AI is also having a significant impact on patent law. As a starting point, AI is making it easier to develop new inventions and AI will be capable of drafting new patent inventions taking into account large swathes of the prior art in the process. The idea of coming up with an idea, dictating that idea into a personal device and using AI to draft and file a patent application might once have been the realm of sci-fi novels, but is now becoming a reality. That notwithstanding, on the flip side, there are concerns that AI will lead to a flood of new patents, which could make it difficult for businesses to innovate as it may become more challenging for businesses to navigate the patent landscape and identify potential conflicts or infringement risks (although of course businesses might also use AI to help them circumvent this issue!). Also, and in a similar way to copyright law, the ever increasing involvement of AI in the invention process raises questions about who should be considered the inventor for the purposes of patent law. This is particularly relevant in cases where the AI system has been trained on existing IP, as it may be difficult to determine whether an invention is truly novel and non-obvious.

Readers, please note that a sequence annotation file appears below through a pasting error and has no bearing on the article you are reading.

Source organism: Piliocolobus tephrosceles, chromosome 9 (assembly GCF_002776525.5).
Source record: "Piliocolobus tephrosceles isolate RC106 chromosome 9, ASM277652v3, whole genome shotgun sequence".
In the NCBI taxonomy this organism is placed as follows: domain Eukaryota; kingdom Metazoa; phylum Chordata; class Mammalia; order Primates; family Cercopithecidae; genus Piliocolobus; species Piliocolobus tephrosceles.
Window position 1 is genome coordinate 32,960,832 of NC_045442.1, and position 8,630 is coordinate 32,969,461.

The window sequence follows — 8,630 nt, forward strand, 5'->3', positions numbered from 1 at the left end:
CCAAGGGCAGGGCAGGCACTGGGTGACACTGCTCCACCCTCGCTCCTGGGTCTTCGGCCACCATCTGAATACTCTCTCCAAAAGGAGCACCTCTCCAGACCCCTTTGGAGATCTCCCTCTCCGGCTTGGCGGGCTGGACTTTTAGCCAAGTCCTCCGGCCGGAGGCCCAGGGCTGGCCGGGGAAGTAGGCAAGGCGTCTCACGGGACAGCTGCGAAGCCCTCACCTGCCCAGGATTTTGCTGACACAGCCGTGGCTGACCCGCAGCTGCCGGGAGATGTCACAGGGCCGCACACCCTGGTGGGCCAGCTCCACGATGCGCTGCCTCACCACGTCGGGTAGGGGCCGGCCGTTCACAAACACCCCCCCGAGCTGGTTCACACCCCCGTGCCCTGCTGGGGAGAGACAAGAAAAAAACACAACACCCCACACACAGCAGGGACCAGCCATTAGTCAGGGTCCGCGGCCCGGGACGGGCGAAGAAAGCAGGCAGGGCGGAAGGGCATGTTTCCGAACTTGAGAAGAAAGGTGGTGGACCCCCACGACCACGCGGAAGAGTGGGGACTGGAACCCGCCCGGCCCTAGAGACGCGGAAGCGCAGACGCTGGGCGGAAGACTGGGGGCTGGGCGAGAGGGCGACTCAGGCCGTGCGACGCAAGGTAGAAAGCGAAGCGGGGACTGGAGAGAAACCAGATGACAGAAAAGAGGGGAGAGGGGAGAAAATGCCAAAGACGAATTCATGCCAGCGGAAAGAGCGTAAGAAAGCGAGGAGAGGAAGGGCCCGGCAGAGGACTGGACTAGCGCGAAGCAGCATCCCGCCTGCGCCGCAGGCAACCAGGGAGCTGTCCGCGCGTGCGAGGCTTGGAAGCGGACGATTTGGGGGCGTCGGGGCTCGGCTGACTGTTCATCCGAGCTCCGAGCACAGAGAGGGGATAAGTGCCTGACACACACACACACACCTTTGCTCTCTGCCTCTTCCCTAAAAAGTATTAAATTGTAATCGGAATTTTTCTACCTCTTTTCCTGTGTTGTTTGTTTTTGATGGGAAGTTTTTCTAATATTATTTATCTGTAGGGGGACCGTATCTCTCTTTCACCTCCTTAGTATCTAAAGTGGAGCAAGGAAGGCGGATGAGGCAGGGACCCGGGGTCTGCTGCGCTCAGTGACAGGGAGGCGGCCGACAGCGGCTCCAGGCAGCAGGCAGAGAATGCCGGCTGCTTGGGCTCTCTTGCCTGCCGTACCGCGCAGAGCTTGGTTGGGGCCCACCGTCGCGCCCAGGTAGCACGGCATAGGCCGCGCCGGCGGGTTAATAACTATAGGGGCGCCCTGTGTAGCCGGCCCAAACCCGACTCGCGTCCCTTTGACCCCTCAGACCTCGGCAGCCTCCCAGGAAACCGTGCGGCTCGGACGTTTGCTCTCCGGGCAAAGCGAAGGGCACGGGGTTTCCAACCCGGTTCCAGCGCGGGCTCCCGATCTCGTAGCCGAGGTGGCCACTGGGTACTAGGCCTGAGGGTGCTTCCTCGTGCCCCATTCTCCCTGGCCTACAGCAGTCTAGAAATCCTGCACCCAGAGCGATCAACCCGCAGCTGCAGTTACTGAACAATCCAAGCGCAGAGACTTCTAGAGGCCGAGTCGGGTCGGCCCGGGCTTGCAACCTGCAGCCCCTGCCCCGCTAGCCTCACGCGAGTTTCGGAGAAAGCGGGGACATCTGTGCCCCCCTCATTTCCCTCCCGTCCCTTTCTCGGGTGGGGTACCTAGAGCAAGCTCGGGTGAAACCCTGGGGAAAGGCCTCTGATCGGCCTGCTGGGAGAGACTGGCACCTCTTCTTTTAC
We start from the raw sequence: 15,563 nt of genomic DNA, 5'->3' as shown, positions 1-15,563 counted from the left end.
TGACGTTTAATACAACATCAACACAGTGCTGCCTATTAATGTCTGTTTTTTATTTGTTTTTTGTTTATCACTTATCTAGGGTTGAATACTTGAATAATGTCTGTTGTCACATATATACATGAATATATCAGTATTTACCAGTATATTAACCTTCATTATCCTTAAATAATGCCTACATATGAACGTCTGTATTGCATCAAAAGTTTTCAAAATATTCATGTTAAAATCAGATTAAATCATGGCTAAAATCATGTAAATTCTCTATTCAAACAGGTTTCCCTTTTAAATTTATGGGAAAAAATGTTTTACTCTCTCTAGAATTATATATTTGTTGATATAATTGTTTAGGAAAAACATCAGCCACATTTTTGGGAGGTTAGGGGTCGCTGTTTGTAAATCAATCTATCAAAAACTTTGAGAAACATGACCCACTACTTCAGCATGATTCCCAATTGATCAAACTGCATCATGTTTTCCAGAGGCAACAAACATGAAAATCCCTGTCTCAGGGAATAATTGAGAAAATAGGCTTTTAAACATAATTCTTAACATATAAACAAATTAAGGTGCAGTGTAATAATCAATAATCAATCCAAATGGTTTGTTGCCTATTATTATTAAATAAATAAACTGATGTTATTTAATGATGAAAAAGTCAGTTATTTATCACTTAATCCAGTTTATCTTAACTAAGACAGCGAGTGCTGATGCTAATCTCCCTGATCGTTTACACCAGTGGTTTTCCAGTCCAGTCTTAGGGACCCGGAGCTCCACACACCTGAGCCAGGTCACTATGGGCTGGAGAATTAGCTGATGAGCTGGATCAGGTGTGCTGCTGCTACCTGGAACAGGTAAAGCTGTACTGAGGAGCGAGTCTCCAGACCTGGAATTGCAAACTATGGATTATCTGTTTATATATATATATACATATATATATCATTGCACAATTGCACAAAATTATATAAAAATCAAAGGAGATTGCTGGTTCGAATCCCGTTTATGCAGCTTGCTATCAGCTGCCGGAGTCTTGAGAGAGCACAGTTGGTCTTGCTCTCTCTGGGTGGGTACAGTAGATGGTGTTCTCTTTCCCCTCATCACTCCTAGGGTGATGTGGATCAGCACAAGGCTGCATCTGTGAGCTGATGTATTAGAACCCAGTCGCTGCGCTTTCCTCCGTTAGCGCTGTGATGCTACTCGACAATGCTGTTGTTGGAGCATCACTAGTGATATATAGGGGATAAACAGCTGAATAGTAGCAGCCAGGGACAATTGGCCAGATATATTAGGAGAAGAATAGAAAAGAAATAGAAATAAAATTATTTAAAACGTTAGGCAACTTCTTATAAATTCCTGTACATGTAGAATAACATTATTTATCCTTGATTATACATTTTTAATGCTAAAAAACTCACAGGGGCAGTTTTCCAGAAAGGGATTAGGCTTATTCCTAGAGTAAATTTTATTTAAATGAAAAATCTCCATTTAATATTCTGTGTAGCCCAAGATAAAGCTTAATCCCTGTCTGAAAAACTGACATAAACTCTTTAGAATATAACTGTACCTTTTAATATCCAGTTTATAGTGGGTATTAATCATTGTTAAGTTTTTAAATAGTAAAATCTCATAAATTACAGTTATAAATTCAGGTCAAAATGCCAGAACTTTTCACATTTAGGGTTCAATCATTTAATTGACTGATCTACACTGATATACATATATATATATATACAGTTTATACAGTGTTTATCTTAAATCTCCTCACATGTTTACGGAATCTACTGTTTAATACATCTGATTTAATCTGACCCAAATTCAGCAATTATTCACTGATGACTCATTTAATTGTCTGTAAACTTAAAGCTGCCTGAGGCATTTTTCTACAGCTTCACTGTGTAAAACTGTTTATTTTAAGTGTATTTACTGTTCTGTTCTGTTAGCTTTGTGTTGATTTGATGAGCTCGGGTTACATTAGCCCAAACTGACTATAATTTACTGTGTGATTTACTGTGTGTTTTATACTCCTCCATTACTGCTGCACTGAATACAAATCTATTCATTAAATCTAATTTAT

Some of these questions have recently been considered, based on the existing IP law framework. In the US, Stephen Thaler applied for patent protection for ostensibly novel inventions (a drinks holder device and an emergency light beacon) generated by an AI system which Thaler had developed. Thaler listed the AI system as the inventor of the patent, The USPTO refused to grant a patent on the basis that patents can only be issued to human inventors (the USPTO’s decision was upheld by the Virginia Eastern District Court and recently the US Supreme Court declined to hear Thaler’s appeal). Thaler has also sought patent protection on the same basis elsewhere internationally and has had his application rejected in Australia, Germany, Israel, the UK and by the EPO although interestingly Thaler was granted permission to appeal to the UK Supreme Court and the decision of the UK Supreme Court is eagerly awaited). Thaler was granted patent protection in South Africa, but the South African IPO uses a depository system and a patent application is only thoroughly examined for validity if it is subsequently challenged by a third party.